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06SANJOSE936 2006-05-04 15:50:00 UNCLASSIFIED Embassy San Jose
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DE RUEHSJ #0936/01 1241550
O 041550Z MAY 06
					  UNCLAS SAN JOSE 000936 




E.O. 12958: N/A

REF: STATE 69614

Country Overview

1. Costa Rica is a developing country with a per capita
income of about U.S. $4,700 and an unemployment rate of about
6.5 percent. Tourism, manufactured exports, and service
industries now far surpass traditional agricultural exports
(coffee and bananas) as sources of employment and foreign
exchange. With over 700,000 U.S. tourists annually and
almost as many from other countries, the tourism industry is
flourishing. Relative prosperity has created a larger middle
class in Costa Rica than is found in most Latin American

2. Costa Rica has serious economic problems, however,
including an unsustainable fiscal deficit, a growing debt
burden, high inflation rates, and high domestic interest
rates that restrict local business growth. The country,s
highway system, education, and health care systems have
deteriorated over time. The state telecommunications
monopoly limits competition. The current administration of
Abel Pacheco negotiated and signed the Central American Free
Trade Agreement (CAFTA), but President Pacheco remained
ambivalent about the agreement and failed to press vigorously
for ratification. As a result, Costa Rica is the only CAFTA
country that has not yet ratified the agreement.

3. Costa Rica,s traditional two-party political system
began to erode in 2002 with the emergence of strong third and
fourth parties. Unprecedented corruption scandals in 2004
leading to the arrests of two former presidents and the poor
performance of outgoing President Abel Pacheco caused the
ruling party to fall to fourth place in the 2006 elections.
Former President and Nobel Peace Prize laurate Oscar Arias
won the election by just one percent, defeating the populist
Otton Solis.

Peaceful Transitions


4. Costa Rica has enjoyed peaceful transitions of executive
leadership via free elections for more than 100 years, with
two exceptions: from 1917 to 1919 when Federico Tinoco
overthrew and elected government, and from 1948 to 1949, when
Jose Figueres Ferrer headed an unelected government junta
following a brief civil war. Figueres was subsequently
elected in free and fair elections and founded the National
Liberation Party, the party of Oscar Arias.

5. The Presidential Inauguration will be held at the
National Stadium in western San Jos. Arias will walk to the
ceremony from his home six blocks away. The concrete
stadium, which seats about 20,000, was built in 1924, rebuilt
in 1940, and last refurbished in 1972. Its main use is for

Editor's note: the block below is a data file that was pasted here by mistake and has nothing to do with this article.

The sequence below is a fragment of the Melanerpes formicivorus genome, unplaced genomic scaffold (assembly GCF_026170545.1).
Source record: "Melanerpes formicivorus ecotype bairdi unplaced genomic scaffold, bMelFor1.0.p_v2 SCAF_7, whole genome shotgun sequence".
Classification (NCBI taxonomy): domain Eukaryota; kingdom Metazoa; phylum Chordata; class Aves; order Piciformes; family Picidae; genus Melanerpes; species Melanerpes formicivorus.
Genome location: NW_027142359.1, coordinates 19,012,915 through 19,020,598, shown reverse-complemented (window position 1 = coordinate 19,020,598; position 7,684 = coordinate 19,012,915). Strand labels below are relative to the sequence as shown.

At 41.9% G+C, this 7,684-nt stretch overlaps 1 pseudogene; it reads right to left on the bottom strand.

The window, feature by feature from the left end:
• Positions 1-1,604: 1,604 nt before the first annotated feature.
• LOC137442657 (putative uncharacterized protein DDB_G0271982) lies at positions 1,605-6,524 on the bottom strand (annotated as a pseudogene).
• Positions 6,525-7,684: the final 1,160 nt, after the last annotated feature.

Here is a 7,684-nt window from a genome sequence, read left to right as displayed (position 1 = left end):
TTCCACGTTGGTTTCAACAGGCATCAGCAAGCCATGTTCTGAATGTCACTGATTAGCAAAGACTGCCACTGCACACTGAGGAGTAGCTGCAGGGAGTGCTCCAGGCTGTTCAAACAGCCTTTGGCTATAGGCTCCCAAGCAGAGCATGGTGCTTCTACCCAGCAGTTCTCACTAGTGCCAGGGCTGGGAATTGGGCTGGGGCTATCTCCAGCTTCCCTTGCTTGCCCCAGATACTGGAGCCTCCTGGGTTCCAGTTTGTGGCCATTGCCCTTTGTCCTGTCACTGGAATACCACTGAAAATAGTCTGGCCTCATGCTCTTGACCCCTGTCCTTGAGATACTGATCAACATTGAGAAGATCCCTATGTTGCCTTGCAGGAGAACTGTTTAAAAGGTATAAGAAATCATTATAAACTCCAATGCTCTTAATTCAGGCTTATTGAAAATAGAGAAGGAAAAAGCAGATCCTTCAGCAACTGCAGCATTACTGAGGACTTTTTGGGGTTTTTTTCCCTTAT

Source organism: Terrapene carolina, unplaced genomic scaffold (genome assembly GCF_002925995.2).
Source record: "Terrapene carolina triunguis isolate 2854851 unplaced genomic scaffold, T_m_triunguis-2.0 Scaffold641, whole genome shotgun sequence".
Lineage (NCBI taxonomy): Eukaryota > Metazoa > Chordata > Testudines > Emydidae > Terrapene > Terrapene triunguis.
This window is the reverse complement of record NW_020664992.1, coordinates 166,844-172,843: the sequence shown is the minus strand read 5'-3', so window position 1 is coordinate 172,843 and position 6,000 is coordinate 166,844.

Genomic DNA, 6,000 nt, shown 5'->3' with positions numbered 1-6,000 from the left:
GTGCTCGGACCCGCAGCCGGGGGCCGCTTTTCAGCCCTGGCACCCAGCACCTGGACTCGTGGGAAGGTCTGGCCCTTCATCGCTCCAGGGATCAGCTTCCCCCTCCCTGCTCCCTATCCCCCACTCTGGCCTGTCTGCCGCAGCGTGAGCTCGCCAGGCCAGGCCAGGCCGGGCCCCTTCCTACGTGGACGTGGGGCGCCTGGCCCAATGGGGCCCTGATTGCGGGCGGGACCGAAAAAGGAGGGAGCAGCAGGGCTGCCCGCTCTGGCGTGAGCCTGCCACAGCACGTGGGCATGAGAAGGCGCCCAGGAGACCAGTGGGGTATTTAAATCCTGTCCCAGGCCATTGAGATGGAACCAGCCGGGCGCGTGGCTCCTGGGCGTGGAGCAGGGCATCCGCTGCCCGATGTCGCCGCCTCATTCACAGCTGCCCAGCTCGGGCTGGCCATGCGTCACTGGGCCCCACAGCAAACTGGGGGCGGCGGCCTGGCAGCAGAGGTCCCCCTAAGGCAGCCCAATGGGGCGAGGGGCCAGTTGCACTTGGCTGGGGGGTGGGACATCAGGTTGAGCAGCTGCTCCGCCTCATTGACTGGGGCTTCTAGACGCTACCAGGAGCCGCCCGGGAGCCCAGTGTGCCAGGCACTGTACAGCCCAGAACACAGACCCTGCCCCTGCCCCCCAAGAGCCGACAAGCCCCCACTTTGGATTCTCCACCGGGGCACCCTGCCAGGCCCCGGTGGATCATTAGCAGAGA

amateur soccer. It has also been used for other large
open-air events, such as a mass attended by Pope John Paul
II, a concert by Luciano Pavarotti, and, since the 1970s,
presidential inaugurations. The stadium is located in a
large park called La Sabana, which also contains the Museum
of Costa Rican Art and the National Gymnasium. La Sabana was
an airport until 1955. President Kennedy landed there in a
helicopter during his visit in 1963.

Arias's First Term as President


6. Oscar Arias took office in 1986 at age 44, the youngest
President in Costa Rica,s history. A year later he won the
Nobel Peace Prize for his contributions to the Central
American peace process. During the 1980s, Arias publicly
undercut U.S. policy toward the Sandinista regime, while at
the same time working to bring all parties to the negotiating
table. The Peace Prize greatly enhanced Arias's popularity
at home and burnished his credentials as an international
statesman. However, Arias,s aloofness limited his ability
to work effectively with the Legislative Assembly, and few
important laws were approved during his first administration.

7. Arias,s domestic policy focused on achieving economic
stability through reducing inflation, renegotiating debt, and
attracting foreign investment. Arias succeeded in slowing
inflation, obtained more favorable terms for $1.6 billion in
debt, and provided some low-income housing (though far short
of his campaign promise of 80,000 new homes). Unemployment
continued to grow, however, and the national debt ballooned
to $4.6 billion. In 1988 Arias declared a year of austerity
and pledged no new taxes during his term.

8. Sensitive to charges he spent too much effort on
international affairs, Arias often claimed that he spent 13
of the 16 hours he worked each day on domestic problems.
When critics pointed out that he had accomplished little for
such an effort, Arias countered that "the solution to all
internal problems is to keep the violence in the rest of the
region from crossing our borders."

Arias Today


9. Arias will make CAFTA ratification and implementation a
high priority for his government. He also wants to increase
spending on education and infrastructure. Internationally,
Arias will be an advocate for human rights, multilateralism,
and disarmament. Although he considers himself a good friend
of the United States and tough critic of Fidel Castro and
Hugo Chavez, he should be expected to criticize the U.S. on
issues such as Iraq, the International Criminal Court, and
international aid levels.

10. President-elect Arias faces domestic opposition,
particularly from public sector unions and university
students. Unwillingness to confront this opposition
paralyzed Arias,s predecessor, Abel Pacheco. Arias's party
is the largest block in the incoming Assembly and roughly 2/3
of its 57 members have already stated they support the
agreement. Even with this level of support, committee
hearings are expected to last through the summer. If the
Assembly moves quickly, Costa Rica could ratify CAFTA by
December 2006.